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Sajolang (Miji)
A young Miji man
Total population
37000 (approx.)
Regions with significant populations
West Kameng, East Kameng & Kurung Kumey districts of Arunachal Pradesh in India and Longzi County, Shannan Prefecture in China
Miji, Bengru, Sajolang,Damai
Christianity, Animism, Shamanism
Related ethnic groups
Abotani, Tani people

The Miji, (or Sajolang) are a social group of Arunachal Pradesh, India. They are located in various districts of Arunachal Pradesh including the West Kameng, East Kameng and Kurung Kumey.Their population of 37,000 are found near the lower parts of the sub-Himalayan hills bordering Assam; they speak the Sajalong language.


The two separate terms Mai, which means fire, and Ji, which signifies giver, are combined to form the word Miji. The word/name came into being after the Hrusso community regarded the Sajolang/Dammai people for their gracious help during the past (pre-historic period).


A young Miji girl from East Kameng
Miji women

The traditional costume of Miji women consists of an ankle-length white garment with a beautifully decorated red jacket. Unlike the majority of other tribes of Arunachal Pradesh, India; the Miji people wear silver ornaments, and glass/brass based necklaces.[1] Indigenous cosmetics are made from pine resin and coal ( specially during marriage ceremonies). The traditional dress of Miji community constitute of (1)_Grii za (cotton cloth), (2)_ornamental beads, (3)_silver/Bamboo crown, (4)_Gichin thay ( long cotton cloth, red in colour, which serves as a belt), (5)_waichin ( sword ), (6)_Lai lo (cotton cloth to cover lower portion of legs), (7)_Lai Drangk (ornamental beads to keep Lai lo intact), and other ornaments including necklaces, bangles and ear tops.


Most Miji are adherents of Animism, although a few have adopted Christianity. The Mijis practise a distinct religion which rely entirely on nature and god ( nature- being the replica of god); Mijis believe that god prevail in every aspects of nature, such as trees, water tributaries and even stones. Chindang, marked every 15 October, is considered the main festival of the Mijis, inhabiting the Lada circle of the East Kameng district, Sarli region of the Kurung Kumey district and Nafra and Bomdila Sub-Division of the West Kameng district with a few of them also found in the Assam-Arunachal border towns of Sessa and Bhalukpong who settled down there some time ago because of better access to facilities. Culturally and linguistically, the Miji and Hrusso Akas form a cognate group. Their ancestors are called Bor(Robo),or the brother of Tanis, like the Nyishis, Apatanis, Tagins, Galos and the Adis which share common features but are also distinct in themselves. Robo being the elder brother and Nyibo (tani) being younger are actual brothers, who belonged to same father.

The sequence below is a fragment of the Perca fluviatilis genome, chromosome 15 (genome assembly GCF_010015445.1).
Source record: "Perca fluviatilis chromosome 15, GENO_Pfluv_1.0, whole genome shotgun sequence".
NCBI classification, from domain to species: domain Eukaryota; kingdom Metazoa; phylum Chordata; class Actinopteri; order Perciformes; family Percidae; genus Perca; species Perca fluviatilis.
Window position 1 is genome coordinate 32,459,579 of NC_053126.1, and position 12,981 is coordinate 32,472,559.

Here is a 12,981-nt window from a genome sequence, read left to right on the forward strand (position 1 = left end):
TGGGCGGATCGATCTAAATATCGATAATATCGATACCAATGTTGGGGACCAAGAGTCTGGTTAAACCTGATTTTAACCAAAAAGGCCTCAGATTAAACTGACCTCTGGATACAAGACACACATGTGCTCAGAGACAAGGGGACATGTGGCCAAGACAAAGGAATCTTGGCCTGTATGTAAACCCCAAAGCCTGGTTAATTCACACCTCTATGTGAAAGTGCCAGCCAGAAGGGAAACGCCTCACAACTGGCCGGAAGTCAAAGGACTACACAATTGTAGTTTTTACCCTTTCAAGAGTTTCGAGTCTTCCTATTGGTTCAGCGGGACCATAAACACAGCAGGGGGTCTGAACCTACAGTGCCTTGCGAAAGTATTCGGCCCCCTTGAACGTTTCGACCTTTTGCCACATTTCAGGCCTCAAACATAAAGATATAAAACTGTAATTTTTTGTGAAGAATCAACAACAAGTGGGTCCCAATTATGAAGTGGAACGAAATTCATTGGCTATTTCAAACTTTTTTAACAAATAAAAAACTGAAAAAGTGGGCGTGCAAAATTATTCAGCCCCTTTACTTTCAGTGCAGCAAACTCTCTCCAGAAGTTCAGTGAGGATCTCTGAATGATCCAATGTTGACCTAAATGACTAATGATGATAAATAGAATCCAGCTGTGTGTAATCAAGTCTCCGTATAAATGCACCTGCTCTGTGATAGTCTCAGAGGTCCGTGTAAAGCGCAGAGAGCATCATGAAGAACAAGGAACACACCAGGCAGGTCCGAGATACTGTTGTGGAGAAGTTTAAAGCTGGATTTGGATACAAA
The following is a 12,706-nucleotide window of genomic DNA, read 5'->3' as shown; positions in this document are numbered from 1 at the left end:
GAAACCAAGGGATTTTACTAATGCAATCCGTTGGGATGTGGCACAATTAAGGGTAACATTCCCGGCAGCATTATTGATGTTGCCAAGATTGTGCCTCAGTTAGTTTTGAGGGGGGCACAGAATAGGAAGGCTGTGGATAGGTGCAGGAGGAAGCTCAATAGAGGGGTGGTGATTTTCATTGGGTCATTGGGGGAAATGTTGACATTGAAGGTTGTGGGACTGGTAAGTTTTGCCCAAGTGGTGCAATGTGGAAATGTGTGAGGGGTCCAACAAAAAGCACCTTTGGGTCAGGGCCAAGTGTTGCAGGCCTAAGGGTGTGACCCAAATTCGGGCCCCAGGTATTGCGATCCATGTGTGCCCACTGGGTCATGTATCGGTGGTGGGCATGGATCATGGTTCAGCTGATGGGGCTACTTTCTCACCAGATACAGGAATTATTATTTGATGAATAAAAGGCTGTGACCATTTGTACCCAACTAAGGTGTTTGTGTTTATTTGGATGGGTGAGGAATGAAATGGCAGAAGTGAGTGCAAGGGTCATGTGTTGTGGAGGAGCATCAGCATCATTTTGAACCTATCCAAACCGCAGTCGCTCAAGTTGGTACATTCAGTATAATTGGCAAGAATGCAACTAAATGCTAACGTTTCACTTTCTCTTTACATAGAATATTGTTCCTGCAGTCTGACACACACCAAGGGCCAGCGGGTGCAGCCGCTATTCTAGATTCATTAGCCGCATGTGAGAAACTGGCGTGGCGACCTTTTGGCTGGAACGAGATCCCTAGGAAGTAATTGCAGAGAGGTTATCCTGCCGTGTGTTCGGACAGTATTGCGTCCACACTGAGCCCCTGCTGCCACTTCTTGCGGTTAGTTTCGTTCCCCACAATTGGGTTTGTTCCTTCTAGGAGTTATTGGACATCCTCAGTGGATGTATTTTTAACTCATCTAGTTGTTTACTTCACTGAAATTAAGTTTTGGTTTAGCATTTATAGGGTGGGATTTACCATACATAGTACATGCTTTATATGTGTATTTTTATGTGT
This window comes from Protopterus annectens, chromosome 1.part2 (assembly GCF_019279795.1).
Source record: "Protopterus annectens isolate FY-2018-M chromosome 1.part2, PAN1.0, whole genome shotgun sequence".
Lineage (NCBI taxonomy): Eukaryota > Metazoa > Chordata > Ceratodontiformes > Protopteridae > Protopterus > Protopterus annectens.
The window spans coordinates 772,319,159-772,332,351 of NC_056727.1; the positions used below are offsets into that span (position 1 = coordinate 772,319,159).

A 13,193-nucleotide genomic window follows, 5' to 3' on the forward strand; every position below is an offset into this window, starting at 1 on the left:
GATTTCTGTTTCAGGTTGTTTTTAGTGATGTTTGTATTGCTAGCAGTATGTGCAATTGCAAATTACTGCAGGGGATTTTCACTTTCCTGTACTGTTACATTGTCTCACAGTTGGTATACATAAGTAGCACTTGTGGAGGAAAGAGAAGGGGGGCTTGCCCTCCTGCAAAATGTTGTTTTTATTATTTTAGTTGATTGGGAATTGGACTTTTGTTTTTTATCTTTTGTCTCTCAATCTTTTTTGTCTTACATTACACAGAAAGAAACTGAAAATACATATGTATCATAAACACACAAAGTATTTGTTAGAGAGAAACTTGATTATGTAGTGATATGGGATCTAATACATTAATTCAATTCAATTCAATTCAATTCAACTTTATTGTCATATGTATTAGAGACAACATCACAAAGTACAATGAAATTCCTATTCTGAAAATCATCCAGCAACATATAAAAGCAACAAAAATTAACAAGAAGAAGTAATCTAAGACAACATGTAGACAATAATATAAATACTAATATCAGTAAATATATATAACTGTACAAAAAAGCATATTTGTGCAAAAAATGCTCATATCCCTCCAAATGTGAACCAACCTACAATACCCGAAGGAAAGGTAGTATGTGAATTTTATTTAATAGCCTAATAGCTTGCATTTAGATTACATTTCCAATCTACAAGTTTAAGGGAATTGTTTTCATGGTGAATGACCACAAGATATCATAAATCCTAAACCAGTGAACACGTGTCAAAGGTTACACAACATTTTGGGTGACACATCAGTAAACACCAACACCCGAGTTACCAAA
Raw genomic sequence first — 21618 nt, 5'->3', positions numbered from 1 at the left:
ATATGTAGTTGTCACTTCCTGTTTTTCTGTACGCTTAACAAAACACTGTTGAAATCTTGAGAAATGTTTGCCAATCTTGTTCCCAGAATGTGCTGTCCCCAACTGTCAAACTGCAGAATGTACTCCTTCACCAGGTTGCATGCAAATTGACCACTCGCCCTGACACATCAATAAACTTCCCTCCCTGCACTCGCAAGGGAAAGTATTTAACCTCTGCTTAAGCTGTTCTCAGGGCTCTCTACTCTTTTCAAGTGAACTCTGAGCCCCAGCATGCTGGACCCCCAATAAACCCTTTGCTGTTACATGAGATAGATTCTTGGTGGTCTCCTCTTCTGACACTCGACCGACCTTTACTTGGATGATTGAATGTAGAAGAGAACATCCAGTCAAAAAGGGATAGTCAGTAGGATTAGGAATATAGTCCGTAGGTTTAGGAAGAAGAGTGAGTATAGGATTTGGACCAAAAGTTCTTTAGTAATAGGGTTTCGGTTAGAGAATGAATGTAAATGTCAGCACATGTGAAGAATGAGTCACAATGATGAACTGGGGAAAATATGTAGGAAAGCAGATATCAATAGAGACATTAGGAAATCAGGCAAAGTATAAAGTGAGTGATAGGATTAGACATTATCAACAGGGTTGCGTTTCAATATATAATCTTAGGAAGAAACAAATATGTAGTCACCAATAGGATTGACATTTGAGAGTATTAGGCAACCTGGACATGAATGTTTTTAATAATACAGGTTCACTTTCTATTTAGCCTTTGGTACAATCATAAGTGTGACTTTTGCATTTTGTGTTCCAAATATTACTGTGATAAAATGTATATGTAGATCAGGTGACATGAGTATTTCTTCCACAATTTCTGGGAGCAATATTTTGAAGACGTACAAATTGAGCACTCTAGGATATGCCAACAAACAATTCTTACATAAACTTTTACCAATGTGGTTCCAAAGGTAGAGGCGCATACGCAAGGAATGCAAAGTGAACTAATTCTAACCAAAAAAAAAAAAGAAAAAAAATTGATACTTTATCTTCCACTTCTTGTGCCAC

There is some Buddhist influence as a result of long-standing cultural contacts with Buddhist tribes to the west, and the celebration of Losar as well as the usage of prayer flags are some indicators of this.[2]


The Mijis or the Sajolangs are classified under three categories :

Western Miji

The Mijis inhabiting the Bomdila-Nafra division in West Kameng district are recognized as the Western Miji.

Eastern Miji

Occupying the Lada-Bana tract in the East Kameng district, one can find a sizeable amount of the group well adjusted with the Akas, their very brethren tribe and the comparatively larger tribe Nyishi. The eastern Mijis shares little contrast in terms of language vocabulary with their western counterparts and together they institute the broader Sajolang group.

Northern Miji

The third is the most debilitated and ambiguous group known as Bangru, also known as Bengru in China. Not very much studies have been done on this group and the tribe lives in acute isolation. These groups are mainly found in Sarli circle and the numerous adjacent villages in Kurung Kumey district. Researchers have also claimed that this same people are also found in Longzi County, Shannan Prefecture in China where they are categorised under the wider Lhoba ethnicity.

A sacrificial altar of the Bengru tribe


  1. ^ Oppi Untracht (1997). Traditional Jewelry of India. Harry N. Abrams, Inc. p. 139. ISBN 0-8109-3886-3.
  2. ^ Tanka Bahadur Subba, G. C. Ghosh (2003). The Anthropology of North-East India: A Textbook. Orient Longman. p. 289. ISBN 81-250-2335-6.

Further reading